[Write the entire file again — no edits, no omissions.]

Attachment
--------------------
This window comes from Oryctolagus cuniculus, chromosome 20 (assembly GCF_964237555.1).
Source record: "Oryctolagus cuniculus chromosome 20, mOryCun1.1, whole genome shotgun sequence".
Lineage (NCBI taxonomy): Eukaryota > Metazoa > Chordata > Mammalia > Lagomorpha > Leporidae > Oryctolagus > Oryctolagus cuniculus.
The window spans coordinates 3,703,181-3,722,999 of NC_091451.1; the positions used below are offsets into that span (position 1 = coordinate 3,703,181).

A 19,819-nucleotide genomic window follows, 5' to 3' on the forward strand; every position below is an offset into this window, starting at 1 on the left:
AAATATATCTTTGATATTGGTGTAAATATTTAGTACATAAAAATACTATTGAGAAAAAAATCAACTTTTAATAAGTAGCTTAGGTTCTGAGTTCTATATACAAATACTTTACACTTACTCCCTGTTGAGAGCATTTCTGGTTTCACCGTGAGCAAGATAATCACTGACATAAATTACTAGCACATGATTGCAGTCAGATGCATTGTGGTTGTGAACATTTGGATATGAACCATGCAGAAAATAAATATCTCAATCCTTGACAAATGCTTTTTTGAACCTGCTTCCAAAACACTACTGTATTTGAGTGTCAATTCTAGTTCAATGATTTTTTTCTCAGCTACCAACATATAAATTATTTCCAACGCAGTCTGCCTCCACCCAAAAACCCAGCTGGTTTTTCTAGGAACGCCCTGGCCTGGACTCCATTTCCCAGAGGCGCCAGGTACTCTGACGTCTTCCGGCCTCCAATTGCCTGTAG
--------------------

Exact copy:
This window comes from Oryctolagus cuniculus, chromosome 20 (assembly GCF_964237555.1).
Source record: "Oryctolagus cuniculus chromosome 20, mOryCun1.1, whole genome shotgun sequence".
Lineage (NCBI taxonomy): Eukaryota > Metazoa > Chordata > Mammalia > Lagomorpha > Leporidae > Oryctolagus > Oryctolagus cuniculus.
The window spans coordinates 3,703,181-3,722,999 of NC_091451.1; the positions used below are offsets into that span (position 1 = coordinate 3,703,181).

A 19,819-nucleotide genomic window follows, 5' to 3' on the forward strand; every position below is an offset into this window, starting at 1 on the left:
AAATATATCTTTGATATTGGTGTAAATATTTAGTACATAAAAATACTATTGAGAAAAAAATCAACTTTTAATAAGTAGCTTAGGTTCTGAGTTCTATATACAAATACTTTACACTTACTCCCTGTTGAGAGCATTTCTGGTTTCACCGTGAGCAAGATAATCACTGACATAAATTACTAGCACATGATTGCAGTCAGATGCATTGTGGTTGTGAACATTTGGATATGAACCATGCAGAAAATAAATATCTCAATCCTTGACAAATGCTTTTTTGAACCTGCTTCCAAAACACTACTGTATTTGAGTGTCAATTCTAGTTCAATGATTTTTTTCTCAGCTACCAACATATAAATTATTTCCAACGCAGTCTGCCTCCACCCAAAAACCCAGCTGGTTTTTCTAGGAACGCCCTGGCCTGGACTCCATTTCCCAGAGGCGCCAGGTACTCTGACGTCTTCCGGCCTCCAATTGCCTGTAG